Blind Nationalism

America had humble beginnings and we have the right to be proud of that. Many men and women have devoted their lives to protecting our rights, as well as serving in public offices for the purpose of making great change for the benefit of all. 

When it comes to witnessing the troubles we are going through as a country, we can't contiue to blindly worship American soil. The presence of police violence and gun violence, the hate some have for the LGBTQIA community, the discrimination and inequality in our country is sad. We are not well as a nation. It is one thing to be patriotic, but it is another to use it as a reason for ignoring the wrong going on around us and across oceans because of us.


It isn't news that we love our shiny gadgets when they add something new and interesting to our lives or simply make our lives "easier." However, we're often so overcome with the monetary value and status that is placed on the ownership of certain luxury items, it only contributes to the apathy epidemic. Even simple things that the majority of consumers consider necessities are taken for granted. Quality, sustainable housing and clothes fit for weather changes as well as food are basic needs we often forget aren't enjoyed in abundance by everyone.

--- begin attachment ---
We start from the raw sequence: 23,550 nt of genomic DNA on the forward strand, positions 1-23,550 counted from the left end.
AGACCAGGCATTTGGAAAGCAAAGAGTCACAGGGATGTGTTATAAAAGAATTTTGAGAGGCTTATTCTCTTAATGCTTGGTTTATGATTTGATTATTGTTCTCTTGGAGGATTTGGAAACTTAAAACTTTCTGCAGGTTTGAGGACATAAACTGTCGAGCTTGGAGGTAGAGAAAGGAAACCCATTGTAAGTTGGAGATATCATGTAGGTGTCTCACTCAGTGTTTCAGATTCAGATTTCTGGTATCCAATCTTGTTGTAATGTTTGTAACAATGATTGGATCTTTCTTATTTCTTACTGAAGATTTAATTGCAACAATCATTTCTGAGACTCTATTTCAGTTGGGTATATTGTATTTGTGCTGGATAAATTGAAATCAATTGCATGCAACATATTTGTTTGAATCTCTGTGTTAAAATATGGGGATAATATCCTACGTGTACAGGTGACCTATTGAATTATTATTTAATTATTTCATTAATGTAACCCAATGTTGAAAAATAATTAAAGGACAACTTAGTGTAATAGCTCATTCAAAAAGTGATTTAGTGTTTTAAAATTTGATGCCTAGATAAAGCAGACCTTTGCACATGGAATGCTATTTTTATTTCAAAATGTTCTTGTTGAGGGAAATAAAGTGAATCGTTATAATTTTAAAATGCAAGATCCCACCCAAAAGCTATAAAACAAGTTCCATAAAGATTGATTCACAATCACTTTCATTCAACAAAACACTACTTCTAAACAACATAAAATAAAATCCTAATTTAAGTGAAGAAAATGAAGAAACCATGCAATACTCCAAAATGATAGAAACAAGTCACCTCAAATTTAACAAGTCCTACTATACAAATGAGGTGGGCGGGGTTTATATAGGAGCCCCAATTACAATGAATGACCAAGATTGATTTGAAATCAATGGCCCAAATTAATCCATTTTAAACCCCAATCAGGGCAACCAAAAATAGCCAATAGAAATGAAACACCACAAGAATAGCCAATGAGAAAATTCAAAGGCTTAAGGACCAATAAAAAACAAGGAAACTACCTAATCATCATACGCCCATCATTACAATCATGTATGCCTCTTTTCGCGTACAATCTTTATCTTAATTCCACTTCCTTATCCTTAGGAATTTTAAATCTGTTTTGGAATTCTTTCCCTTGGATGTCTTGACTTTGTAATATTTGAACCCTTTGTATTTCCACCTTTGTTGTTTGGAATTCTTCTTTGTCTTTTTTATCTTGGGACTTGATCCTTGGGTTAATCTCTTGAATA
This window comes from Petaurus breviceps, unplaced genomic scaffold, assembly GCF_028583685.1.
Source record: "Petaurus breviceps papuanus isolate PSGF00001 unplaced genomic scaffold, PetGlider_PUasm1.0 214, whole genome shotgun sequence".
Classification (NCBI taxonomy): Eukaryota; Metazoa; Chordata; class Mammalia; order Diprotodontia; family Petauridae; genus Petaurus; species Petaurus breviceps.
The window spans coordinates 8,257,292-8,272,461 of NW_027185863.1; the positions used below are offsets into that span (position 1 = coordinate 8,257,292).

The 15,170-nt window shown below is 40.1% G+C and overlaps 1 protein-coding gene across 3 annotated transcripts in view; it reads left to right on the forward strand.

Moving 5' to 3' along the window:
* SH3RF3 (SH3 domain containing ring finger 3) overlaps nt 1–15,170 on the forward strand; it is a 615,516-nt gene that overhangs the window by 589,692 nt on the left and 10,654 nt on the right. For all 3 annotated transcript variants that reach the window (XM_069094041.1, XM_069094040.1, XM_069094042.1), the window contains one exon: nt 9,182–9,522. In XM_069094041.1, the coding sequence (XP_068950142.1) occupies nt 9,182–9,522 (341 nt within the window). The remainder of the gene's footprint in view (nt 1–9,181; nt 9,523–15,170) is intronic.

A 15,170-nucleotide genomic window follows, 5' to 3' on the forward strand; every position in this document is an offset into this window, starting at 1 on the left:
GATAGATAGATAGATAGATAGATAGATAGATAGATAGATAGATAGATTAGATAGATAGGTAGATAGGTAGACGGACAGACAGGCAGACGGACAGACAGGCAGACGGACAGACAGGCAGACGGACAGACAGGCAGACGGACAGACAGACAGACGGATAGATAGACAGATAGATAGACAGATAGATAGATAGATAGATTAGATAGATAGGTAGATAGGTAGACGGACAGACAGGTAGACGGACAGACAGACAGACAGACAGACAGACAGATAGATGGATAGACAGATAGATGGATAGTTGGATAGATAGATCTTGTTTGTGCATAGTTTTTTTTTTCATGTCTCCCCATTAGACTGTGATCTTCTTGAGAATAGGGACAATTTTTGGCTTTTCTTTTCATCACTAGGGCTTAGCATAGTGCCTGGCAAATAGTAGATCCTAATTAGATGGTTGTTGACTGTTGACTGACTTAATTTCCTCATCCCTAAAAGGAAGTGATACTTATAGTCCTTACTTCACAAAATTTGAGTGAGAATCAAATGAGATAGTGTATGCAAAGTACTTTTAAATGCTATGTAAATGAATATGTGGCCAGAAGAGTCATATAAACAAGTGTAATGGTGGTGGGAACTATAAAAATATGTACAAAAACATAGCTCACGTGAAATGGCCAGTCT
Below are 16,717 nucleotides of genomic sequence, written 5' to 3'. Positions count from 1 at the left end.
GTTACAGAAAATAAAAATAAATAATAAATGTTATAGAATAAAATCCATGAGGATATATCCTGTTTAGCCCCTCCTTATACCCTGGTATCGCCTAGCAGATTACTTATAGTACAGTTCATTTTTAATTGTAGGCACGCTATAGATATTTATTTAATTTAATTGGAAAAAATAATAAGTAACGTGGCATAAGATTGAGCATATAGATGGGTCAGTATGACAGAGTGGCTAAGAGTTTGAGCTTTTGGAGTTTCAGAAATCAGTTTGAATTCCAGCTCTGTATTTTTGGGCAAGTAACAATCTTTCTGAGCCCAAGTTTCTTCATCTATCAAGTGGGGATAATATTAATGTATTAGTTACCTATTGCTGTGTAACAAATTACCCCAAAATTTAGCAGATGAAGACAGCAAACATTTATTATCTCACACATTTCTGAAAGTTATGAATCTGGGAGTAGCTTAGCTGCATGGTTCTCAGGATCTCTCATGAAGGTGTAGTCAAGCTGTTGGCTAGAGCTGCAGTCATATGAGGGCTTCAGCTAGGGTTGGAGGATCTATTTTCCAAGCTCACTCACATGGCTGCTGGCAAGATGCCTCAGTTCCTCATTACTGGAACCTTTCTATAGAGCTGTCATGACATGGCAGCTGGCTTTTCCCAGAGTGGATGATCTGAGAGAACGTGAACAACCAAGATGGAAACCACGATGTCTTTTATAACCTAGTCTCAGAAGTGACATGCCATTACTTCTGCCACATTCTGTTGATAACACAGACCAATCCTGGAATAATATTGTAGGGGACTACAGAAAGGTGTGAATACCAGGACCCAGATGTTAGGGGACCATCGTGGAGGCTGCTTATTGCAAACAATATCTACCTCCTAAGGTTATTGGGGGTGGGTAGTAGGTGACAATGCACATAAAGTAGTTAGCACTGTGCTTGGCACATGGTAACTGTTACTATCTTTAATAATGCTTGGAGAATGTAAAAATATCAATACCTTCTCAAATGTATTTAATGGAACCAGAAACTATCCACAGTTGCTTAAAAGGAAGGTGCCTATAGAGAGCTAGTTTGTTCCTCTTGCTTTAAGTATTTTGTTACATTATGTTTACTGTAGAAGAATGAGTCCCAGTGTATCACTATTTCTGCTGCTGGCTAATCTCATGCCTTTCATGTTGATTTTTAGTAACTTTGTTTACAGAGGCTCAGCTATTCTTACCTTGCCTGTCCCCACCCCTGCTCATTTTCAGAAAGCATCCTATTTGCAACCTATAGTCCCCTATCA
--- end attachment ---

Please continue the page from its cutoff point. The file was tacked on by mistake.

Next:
Give what you can when you can. Allow those in need to touch your heart, especially when life is great and you feel fulfilled

Lady Gaga is one of few celebrities that I would be so honored to meet. Not only is she a great performer, but she's beautiful both inside and out. Gaga told the New York Times, "I get blocked by my own trauma sometimes. The darkness, the loop of negative thoughts on repeat, clamors and interferes with the music I hear in my head." Despite this, she still manages to make incredible music with amazing messages, as well carry herself with grace.